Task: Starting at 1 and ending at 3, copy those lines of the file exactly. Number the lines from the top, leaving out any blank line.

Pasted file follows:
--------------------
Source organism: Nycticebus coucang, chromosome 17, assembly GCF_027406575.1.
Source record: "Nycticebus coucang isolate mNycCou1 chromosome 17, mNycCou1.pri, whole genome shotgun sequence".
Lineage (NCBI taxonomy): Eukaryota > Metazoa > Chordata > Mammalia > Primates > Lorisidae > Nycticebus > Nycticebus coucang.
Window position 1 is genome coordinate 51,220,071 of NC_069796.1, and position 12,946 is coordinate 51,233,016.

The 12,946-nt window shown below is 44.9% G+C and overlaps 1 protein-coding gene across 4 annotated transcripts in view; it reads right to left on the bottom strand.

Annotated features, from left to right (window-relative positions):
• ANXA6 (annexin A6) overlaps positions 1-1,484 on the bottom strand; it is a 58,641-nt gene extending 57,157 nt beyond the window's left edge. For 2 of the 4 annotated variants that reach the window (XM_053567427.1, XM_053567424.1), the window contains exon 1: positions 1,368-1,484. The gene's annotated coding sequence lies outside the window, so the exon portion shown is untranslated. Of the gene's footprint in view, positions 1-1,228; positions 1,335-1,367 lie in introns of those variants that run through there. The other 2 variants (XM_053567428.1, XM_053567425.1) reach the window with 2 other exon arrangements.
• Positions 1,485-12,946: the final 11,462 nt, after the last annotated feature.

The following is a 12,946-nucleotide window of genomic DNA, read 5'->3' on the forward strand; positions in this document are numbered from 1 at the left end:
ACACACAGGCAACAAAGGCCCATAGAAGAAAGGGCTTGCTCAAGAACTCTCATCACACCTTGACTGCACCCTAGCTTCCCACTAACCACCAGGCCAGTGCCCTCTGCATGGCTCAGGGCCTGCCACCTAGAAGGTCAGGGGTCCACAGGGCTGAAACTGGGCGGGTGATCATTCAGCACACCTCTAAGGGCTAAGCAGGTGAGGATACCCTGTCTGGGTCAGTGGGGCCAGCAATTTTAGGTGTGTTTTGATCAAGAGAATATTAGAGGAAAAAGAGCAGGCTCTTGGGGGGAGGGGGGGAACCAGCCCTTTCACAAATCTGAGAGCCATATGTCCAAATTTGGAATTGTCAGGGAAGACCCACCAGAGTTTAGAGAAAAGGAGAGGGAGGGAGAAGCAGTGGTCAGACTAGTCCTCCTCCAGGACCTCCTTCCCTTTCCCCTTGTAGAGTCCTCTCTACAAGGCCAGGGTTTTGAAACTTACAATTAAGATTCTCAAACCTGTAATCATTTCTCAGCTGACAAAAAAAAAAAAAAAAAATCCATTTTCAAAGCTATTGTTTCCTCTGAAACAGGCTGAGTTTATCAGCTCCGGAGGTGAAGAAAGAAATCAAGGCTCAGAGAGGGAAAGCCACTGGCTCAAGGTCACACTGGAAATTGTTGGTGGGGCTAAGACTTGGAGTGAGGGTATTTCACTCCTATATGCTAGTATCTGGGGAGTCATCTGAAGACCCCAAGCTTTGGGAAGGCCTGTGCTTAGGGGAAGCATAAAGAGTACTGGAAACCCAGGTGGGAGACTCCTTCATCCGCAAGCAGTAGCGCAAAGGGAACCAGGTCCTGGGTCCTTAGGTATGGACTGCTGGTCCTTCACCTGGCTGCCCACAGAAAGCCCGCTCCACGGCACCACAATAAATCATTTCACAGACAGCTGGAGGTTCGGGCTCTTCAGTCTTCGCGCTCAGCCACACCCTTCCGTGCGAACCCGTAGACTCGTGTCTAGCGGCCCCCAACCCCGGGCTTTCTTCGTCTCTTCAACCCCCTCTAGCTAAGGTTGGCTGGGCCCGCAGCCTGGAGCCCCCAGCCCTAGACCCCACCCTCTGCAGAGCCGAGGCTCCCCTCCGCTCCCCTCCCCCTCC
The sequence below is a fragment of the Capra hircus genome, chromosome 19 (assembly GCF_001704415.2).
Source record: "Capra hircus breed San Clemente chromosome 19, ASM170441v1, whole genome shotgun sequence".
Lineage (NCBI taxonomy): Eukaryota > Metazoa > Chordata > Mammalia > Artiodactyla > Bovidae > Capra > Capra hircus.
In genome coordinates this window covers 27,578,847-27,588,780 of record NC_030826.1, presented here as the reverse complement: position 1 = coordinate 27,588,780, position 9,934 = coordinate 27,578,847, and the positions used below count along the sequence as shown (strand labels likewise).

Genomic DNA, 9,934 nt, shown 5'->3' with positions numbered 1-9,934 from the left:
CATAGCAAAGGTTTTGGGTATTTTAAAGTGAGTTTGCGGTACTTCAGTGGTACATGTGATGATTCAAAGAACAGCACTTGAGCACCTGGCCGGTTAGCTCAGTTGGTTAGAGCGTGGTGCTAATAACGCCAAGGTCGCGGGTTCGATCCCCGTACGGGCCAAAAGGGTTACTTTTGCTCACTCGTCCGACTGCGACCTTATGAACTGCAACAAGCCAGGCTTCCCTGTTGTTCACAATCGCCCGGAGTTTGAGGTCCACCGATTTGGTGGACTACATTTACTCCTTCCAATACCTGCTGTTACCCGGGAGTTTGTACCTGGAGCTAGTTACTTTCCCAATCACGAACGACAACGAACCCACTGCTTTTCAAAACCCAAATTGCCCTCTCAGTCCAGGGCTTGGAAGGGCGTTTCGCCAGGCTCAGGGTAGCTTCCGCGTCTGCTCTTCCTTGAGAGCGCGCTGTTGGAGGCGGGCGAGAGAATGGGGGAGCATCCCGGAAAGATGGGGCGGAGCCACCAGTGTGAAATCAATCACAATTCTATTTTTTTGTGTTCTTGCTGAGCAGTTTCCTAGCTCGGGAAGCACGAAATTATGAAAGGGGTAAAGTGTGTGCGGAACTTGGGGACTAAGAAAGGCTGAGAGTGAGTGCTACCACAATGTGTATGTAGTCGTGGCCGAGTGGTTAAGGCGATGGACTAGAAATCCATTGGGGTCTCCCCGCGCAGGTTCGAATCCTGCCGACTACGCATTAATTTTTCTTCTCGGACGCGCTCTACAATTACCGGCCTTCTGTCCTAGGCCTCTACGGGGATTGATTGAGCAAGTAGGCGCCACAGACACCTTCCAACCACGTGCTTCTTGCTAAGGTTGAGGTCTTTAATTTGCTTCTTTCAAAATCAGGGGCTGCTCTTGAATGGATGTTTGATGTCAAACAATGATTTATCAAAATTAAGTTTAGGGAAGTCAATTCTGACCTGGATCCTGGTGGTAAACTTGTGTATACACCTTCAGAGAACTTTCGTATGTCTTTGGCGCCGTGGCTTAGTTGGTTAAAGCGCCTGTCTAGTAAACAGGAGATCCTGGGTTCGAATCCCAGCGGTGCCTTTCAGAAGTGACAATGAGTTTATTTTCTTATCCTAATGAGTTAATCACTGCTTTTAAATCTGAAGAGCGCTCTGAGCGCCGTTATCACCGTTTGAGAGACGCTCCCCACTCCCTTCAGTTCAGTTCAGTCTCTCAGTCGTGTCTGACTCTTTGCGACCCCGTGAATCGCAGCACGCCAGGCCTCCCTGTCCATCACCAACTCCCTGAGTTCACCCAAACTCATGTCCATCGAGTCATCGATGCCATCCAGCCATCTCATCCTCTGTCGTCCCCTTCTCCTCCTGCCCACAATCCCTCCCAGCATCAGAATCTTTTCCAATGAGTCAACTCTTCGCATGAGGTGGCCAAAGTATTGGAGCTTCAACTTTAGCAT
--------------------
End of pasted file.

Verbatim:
Source organism: Nycticebus coucang, chromosome 17, assembly GCF_027406575.1.
Source record: "Nycticebus coucang isolate mNycCou1 chromosome 17, mNycCou1.pri, whole genome shotgun sequence".
Lineage (NCBI taxonomy): Eukaryota > Metazoa > Chordata > Mammalia > Primates > Lorisidae > Nycticebus > Nycticebus coucang.